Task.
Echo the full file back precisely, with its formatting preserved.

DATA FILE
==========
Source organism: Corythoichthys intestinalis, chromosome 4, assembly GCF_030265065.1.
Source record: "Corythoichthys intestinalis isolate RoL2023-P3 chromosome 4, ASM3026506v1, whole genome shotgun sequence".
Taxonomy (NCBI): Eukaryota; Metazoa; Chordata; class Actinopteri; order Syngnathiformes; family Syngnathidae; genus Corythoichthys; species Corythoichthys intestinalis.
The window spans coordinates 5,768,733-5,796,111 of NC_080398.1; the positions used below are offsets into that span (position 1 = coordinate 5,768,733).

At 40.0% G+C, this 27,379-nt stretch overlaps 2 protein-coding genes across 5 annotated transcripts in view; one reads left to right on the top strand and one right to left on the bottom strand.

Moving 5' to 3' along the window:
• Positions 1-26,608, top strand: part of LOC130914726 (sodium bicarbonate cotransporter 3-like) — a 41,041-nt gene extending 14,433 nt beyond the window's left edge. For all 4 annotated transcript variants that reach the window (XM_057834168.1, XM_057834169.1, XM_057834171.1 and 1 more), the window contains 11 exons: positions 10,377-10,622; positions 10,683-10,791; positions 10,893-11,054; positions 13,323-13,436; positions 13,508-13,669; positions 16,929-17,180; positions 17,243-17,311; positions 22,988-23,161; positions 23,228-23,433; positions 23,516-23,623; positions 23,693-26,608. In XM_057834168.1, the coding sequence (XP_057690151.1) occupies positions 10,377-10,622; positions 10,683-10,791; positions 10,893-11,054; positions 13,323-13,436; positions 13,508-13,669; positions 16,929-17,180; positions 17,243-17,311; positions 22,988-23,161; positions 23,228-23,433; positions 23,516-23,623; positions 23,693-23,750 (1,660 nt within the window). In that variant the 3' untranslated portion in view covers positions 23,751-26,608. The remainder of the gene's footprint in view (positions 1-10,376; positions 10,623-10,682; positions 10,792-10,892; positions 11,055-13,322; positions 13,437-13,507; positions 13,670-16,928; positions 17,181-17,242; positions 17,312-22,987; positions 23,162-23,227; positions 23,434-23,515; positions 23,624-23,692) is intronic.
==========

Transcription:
Source organism: Corythoichthys intestinalis, chromosome 4, assembly GCF_030265065.1.
Source record: "Corythoichthys intestinalis isolate RoL2023-P3 chromosome 4, ASM3026506v1, whole genome shotgun sequence".
Taxonomy (NCBI): Eukaryota; Metazoa; Chordata; class Actinopteri; order Syngnathiformes; family Syngnathidae; genus Corythoichthys; species Corythoichthys intestinalis.
The window spans coordinates 5,768,733-5,796,111 of NC_080398.1; the positions used below are offsets into that span (position 1 = coordinate 5,768,733).

At 40.0% G+C, this 27,379-nt stretch overlaps 2 protein-coding genes across 5 annotated transcripts in view; one reads left to right on the top strand and one right to left on the bottom strand.

Moving 5' to 3' along the window:
• Positions 1-26,608, top strand: part of LOC130914726 (sodium bicarbonate cotransporter 3-like) — a 41,041-nt gene extending 14,433 nt beyond the window's left edge. For all 4 annotated transcript variants that reach the window (XM_057834168.1, XM_057834169.1, XM_057834171.1 and 1 more), the window contains 11 exons: positions 10,377-10,622; positions 10,683-10,791; positions 10,893-11,054; positions 13,323-13,436; positions 13,508-13,669; positions 16,929-17,180; positions 17,243-17,311; positions 22,988-23,161; positions 23,228-23,433; positions 23,516-23,623; positions 23,693-26,608. In XM_057834168.1, the coding sequence (XP_057690151.1) occupies positions 10,377-10,622; positions 10,683-10,791; positions 10,893-11,054; positions 13,323-13,436; positions 13,508-13,669; positions 16,929-17,180; positions 17,243-17,311; positions 22,988-23,161; positions 23,228-23,433; positions 23,516-23,623; positions 23,693-23,750 (1,660 nt within the window). In that variant the 3' untranslated portion in view covers positions 23,751-26,608. The remainder of the gene's footprint in view (positions 1-10,376; positions 10,623-10,682; positions 10,792-10,892; positions 11,055-13,322; positions 13,437-13,507; positions 13,670-16,928; positions 17,181-17,242; positions 17,312-22,987; positions 23,162-23,227; positions 23,434-23,515; positions 23,624-23,692) is intronic.